# Please pay attention to voltage sharing when connecting diodes in series, and current sharing when connecting them in parallel!

When diode devices are used in series, attention must be paid to their static voltage sharing and dynamic voltage sharing.

Diode in series

When diode devices are used in series, attention must be paid to their static voltage sharing and dynamic voltage sharing.

Figure 1 Series application of devices

When the device is applied in series, at static state, the leakage current of each component in series is inconsistent, so that the component with the smallest leakage current can withstand the highest voltage, even reaching its rated limit, so it must be connected in parallel with a voltage equalizing resistor.

For a series circuit of n diodes, we can get a simplified formula for calculating resistance:

In the above formula: n – the number of series components; Vr – the rated voltage of the diode; Vm – the maximum value of the voltage in the series circuit; △Ir – the leakage current deviation value of the diode when running at the highest operating temperature.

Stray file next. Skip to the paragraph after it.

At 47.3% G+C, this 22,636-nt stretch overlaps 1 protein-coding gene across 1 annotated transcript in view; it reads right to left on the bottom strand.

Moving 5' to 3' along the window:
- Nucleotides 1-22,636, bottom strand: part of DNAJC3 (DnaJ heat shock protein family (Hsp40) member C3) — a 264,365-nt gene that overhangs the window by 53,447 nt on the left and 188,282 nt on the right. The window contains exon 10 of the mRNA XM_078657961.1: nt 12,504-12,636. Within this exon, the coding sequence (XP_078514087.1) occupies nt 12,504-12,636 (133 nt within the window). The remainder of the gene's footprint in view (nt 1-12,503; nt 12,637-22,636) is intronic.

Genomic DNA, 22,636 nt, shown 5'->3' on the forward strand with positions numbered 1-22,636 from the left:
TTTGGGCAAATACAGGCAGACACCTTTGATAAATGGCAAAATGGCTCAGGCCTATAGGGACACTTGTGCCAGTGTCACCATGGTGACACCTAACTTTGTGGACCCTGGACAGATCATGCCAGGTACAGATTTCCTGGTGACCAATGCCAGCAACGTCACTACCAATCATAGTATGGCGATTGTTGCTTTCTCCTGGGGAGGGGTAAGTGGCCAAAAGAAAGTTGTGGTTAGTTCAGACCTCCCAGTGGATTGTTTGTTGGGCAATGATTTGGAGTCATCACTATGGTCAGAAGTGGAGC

Experience has shown that the solution to the dynamic pressure equalization problem is never the same as the static pressure equalization problem. If the carriers of one diode’s pn junction disappear faster than the other, it will also withstand voltage earlier during turn-off.

With n diodes of a given voltage of Vr in series, we can use a simplified formula to calculate the capacitance:

△QRR – Maximum deviation of reverse recovery charge between components in series, we can assume △QRR=0.3 QRR when the devices used are from the same manufacturing lot.

When the device is used in series, only when the static and dynamic of each device reach a fairly ideal symmetrical equilibrium state, can the rated parameters of each device in series be utilized to the maximum extent.

diodes in parallel

Usually in the parallel application of power devices, we should first consider current sharing. In the absence of special current sharing measures, the deviation of the on-state voltage of the devices connected in parallel should be as small as possible.

The temperature dependence of the device on-state voltage is an important parameter to measure the parallel application of devices. Some types of devices have a positive temperature coefficient of on-state voltage, and some devices have a negative temperature coefficient. When a device has a positive temperature coefficient, it is more suitable for parallel applications. However, because diodes always have some manufacturing variation, a large negative temperature coefficient (>2mV/K) in parallel diode applications may unbalance their operating temperature. This in turn makes the device permanently ineffective.

Figure 2 Dependence of different types of diodes on temperature